Originally built in 1851 as the headquarters of the Hanover Bank, the India House is a historic building located in Manhattan. In 1870, the building was converted into the New York Cotton Exchange, taking its place as the second cotton exchange in the world and the first cotton exchange in the United States. Since 1914, the building has been home to India House, a private club that operates a bar and restaurant that is open only to members and their guests. The building was designated as a New York City Landmark in 1965, added to the National Register of Historic Places in 1972, and designated as a National Historic Landmark in 1977.
Backstory and Context
Originally built in 1851 as the headquarters for Hanover Bank, this Romano-Tuscan Renaissance Revival brownstone was converted to serve as the headquarters for the New York Cotton Exchange in 1870. The New York Cotton Exchange was the first cotton exchange established in the United States and the second in the world, just behind the Liverpool Cotton Association, which was formed a few months earlier. Later cotton exchanges were established in key areas both domestically and abroad following the founding of the NYCE. Trade centers were created in Memphis, TN; Mobile, AL; New Orleans, LA; Savannah, GA; and Liverpool, England. The NYCE and Memphis Cotton Exchange are the only trading centers that remain active to this day.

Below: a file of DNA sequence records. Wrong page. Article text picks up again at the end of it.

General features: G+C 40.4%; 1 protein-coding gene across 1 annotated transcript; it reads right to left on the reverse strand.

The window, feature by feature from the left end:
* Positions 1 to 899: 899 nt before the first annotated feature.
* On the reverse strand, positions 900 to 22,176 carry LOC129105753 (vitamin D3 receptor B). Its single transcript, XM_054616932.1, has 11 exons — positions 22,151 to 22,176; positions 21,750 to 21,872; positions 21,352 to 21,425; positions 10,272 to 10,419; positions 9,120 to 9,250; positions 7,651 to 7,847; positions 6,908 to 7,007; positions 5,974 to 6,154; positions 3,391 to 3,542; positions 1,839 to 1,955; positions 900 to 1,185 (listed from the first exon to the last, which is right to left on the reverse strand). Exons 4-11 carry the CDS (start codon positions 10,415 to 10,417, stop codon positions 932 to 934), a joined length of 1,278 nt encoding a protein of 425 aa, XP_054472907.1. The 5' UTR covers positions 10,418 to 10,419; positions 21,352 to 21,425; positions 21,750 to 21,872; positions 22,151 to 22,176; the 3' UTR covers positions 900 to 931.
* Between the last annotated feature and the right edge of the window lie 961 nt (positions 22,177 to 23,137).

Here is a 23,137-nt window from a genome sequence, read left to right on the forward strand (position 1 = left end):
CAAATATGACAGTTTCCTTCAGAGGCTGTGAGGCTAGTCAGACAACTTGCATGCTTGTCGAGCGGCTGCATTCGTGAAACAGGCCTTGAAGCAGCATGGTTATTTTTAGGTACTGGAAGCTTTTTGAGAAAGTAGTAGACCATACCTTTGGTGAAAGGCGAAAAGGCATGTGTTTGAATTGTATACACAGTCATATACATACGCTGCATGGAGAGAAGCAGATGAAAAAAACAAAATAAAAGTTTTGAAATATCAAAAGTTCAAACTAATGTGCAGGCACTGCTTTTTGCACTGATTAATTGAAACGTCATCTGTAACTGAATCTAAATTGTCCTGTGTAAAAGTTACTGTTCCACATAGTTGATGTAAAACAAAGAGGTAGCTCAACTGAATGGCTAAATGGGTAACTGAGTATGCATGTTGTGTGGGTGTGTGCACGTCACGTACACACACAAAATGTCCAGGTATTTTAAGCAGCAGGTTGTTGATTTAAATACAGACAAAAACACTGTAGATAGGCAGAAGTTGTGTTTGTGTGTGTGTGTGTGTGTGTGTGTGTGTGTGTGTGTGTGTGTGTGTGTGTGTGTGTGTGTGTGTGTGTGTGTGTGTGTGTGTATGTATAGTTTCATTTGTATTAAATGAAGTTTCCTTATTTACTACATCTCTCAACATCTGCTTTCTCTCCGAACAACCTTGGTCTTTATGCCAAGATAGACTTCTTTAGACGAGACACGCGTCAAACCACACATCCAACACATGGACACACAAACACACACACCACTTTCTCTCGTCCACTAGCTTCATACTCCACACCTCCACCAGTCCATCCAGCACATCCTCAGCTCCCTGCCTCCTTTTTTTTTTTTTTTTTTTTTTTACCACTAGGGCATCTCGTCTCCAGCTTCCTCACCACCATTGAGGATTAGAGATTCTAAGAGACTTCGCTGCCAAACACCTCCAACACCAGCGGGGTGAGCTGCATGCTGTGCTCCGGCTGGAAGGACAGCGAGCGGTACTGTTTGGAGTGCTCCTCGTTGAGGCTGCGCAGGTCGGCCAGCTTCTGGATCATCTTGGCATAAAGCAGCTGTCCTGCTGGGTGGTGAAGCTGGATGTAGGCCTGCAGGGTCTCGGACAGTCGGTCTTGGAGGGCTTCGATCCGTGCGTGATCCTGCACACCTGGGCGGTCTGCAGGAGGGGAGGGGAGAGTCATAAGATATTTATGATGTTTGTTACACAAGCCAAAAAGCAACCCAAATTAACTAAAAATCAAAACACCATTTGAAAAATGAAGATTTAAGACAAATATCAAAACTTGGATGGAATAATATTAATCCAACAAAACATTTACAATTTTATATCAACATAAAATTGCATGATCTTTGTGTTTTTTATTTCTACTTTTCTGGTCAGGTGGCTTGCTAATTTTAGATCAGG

From 1885 to 1913, it housed the offices of W. R. Grace and Company. In 1914 the building was rented out and became the home of India House, a private club for businessmen interested in foreign trade. India House bought the structure in 1921. The club made extensive interior alterations in order to accommodate a maritime museum, displaying a collection of ship models, paintings, prints, and other maritime relics. Today, the building stands as one of the surviving examples of the commercial life of mid-19th century United States.